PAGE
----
April 24, 2014
You might say that the Northeastern Junior College Young Farmer Chapter has a lot of pull. And, it is that pull that lifted them to the top of the state competition, allowing them to be selected as the 2014 recipient of the Colorado Young Farmers Educational Association’s Outstanding Community Service Award.
While running a Kid’s Pedal Pull may not sound like a big deal to some, for a whole slew of children across Colorado, it’s a big deal. Especially if you are a child who has earned your way into the state-wide competition. For a number of years now, it has been the NJC Young Farmer Chapter that has operated the state contest. What makes it especially fun is that this group hosts a number of the local pedal pull contests in northeastern Colorado, so they are usually well acquainted with the families of the children when they arrive for the state pull.
The NJC Young Farmers have held a sanctioned kids’ pedal tractor pull in Sterling during the Logan County Fair since 1997. Over the years they also began sponsoring a sanctioned pull at the Crook Fair, the Fleming Fall Festival and the Sedgwick County Fair in Julesburg. Because there is a national pedal pull competition held in Mitchell, South Dakota each year, it seemed only appropriate for Colorado to develop a state contest so top winners can be chosen to go to the nationals. The NJC Young Farmers began, in 2007, also running the state contest in conjunction with the annual Old Threshers event in Yuma. All children, ages 4 to 12 who have finished in the top three of their age and gender group at one of the sanctioned pulls across the state, can come to Yuma and compete for a Colorado title.
In some instances, the children entering these competitions are from the city, perhaps visiting a rural relative during the fair. This kids pedal pull may indirectly expose these city dwellers to agriculture while they compete. When these same families show up for Old Thresher’s Day, they are able to enjoy the event free and take in a number of other ag-related activities. Indirectly, this can hugely positively impact their thoughts on agriculture.
In 2013, NJC Young Farmers helped coordinate 181 “hooks” at the local level, meaning that this many times children crawled up on a pedal tractor hooked to the appropriate weight for their age brackets, and mustered up the courage to, using only their own personal strength, pull it across a designated distance in the fastest time possible.
The NJC Young Farmers do not charge the children anything to compete and even go so far as to pay the state sanction fees for Colorado so our state winners may compete at the national contest if they choose to make the trip to Mitchell.
You could say that this group is deeply engrained in tractor pulls, be it a pedal pull or a life size, cover your ears when the engines roar pull. Each year the Chapter also hosts a National Truck and Tractor Pullers Assocation (NTTPA) sanctioned hot rod semi, pickup, and tractor pull at the Logan County Fairgrounds on Father’s Day weekend. The Young Farmers provide a free barbeque for the pullers and their families prior to the racing. As a result, Sterling has become a popular destination for these competitors. This event brings some good early summer entertainment to northeastern Colorado as well. Any proceeds from the event go back into the organization to fund other projects and community service activities.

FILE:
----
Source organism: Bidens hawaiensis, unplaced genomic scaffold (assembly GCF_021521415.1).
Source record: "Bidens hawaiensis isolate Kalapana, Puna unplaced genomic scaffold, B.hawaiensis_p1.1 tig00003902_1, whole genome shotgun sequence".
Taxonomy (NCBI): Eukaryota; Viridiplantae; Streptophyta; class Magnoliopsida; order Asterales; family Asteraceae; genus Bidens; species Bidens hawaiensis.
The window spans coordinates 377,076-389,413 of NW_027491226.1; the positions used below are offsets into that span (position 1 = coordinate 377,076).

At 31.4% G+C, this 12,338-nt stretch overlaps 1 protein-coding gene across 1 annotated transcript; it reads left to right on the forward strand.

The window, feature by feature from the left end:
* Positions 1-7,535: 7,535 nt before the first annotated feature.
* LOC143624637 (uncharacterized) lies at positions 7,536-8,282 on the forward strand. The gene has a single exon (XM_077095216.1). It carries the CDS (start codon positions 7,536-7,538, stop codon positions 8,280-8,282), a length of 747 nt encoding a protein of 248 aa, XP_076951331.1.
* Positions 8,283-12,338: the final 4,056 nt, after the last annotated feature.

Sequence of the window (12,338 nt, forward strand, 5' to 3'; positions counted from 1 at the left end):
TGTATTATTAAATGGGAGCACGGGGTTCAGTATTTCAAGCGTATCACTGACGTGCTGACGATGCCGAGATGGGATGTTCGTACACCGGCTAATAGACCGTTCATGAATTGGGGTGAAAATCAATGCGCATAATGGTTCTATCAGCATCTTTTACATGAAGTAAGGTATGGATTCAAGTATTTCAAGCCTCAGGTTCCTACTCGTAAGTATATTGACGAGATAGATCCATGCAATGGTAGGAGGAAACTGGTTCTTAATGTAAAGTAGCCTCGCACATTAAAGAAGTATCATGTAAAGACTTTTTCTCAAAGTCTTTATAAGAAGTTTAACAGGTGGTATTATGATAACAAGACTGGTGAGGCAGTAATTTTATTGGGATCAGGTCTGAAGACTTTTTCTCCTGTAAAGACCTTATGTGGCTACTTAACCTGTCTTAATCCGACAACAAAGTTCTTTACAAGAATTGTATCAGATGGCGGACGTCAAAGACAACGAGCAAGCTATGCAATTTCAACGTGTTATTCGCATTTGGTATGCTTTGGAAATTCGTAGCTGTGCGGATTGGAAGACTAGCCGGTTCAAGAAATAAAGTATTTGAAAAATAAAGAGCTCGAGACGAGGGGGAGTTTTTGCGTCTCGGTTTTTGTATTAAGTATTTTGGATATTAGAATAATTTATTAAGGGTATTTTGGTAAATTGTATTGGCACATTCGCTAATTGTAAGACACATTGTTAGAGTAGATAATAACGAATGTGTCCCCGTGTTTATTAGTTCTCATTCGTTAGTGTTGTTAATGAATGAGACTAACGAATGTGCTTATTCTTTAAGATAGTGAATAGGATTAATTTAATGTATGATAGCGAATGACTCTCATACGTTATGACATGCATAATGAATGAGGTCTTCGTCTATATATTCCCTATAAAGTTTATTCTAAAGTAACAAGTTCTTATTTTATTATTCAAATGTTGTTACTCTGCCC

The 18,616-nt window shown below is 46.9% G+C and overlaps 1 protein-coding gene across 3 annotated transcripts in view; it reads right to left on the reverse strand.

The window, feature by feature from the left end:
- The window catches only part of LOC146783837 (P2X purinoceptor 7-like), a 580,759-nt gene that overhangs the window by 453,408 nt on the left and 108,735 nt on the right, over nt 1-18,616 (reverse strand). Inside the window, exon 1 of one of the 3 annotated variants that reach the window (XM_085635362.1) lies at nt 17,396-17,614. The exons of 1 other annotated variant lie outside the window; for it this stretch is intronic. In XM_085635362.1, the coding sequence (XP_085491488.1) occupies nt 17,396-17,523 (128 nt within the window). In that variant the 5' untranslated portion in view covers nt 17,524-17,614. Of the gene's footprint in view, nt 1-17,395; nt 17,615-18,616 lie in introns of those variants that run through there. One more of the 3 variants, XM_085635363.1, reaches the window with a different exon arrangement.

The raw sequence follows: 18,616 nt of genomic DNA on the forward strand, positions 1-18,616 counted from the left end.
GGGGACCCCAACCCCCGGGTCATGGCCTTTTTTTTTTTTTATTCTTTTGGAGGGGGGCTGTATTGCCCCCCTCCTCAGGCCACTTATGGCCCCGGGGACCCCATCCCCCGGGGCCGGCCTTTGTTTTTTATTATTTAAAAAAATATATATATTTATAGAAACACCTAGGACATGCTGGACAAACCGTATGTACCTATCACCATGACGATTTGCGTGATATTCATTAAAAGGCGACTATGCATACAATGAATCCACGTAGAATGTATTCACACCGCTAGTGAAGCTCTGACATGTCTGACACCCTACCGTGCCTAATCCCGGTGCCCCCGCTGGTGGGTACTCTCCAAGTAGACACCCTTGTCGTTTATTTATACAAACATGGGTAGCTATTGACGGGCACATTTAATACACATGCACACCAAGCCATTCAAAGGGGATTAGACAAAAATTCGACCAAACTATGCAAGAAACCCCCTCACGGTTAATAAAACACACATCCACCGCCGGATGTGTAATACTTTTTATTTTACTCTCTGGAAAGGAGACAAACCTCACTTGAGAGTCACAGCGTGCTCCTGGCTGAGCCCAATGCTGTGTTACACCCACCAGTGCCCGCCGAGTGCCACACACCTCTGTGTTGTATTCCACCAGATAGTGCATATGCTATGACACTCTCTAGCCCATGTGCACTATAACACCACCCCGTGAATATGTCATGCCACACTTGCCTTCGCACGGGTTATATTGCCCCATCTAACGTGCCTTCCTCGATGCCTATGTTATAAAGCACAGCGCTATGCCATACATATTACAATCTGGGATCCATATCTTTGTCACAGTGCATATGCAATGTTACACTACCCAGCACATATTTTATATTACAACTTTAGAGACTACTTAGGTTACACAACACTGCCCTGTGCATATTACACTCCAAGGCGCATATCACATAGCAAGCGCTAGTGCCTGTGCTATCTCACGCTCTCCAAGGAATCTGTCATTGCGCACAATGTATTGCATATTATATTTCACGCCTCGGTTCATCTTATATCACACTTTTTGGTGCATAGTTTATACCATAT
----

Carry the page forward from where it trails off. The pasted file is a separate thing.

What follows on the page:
Once again, the NJC Young Farmers helped with the Hope Gala fundraiser for Northeastern Junior College which was held at Northeastern 18 Golf Course. It was the group’s fourth year to assist with this evening that once again drew right at 500 guests for dining, entertainment and an auction to raise money for the Hope Scholarship program. These scholarships help qualifying students from northeastern Colorado pay for their college education.
Almost everywhere you go in Sterling you run into Young Farmers offering assistance and help. Members joined with the Logan County Cooperating Ministries food bank to help deliver holiday baskets. The farmers always volunteer to literally go the extra mile and take the addresses that are the furthest from town, sometimes more than 100 miles round trip. “Many of us are already very familiar with all the country roads, so it makes sense for us to make these deliveries,” explains Dave Lieber, Chapter president. Each Young Farmer delivers to at least four families each year.
Last but not least, the NJC Chapter sponsors the senior beef showmanship plaque at the Logan County Fair each year, hosts an annual Crook Ladies Night, since many of their members are from that area. On this night, the men wear the aprons and do the waiting on the ladies. Money raised at this event through a reverse raffle is also donated to Logan County high schools where members are involved, to help pay for after-prom activities.
Jerry Michel, advisor of the NJC Chapter, says that much of what the group does is only made possible through the help of the 45 local businesses who are dedicated sponsors. To thank this group, each year the Chapter does a Cajun boil specifically for them.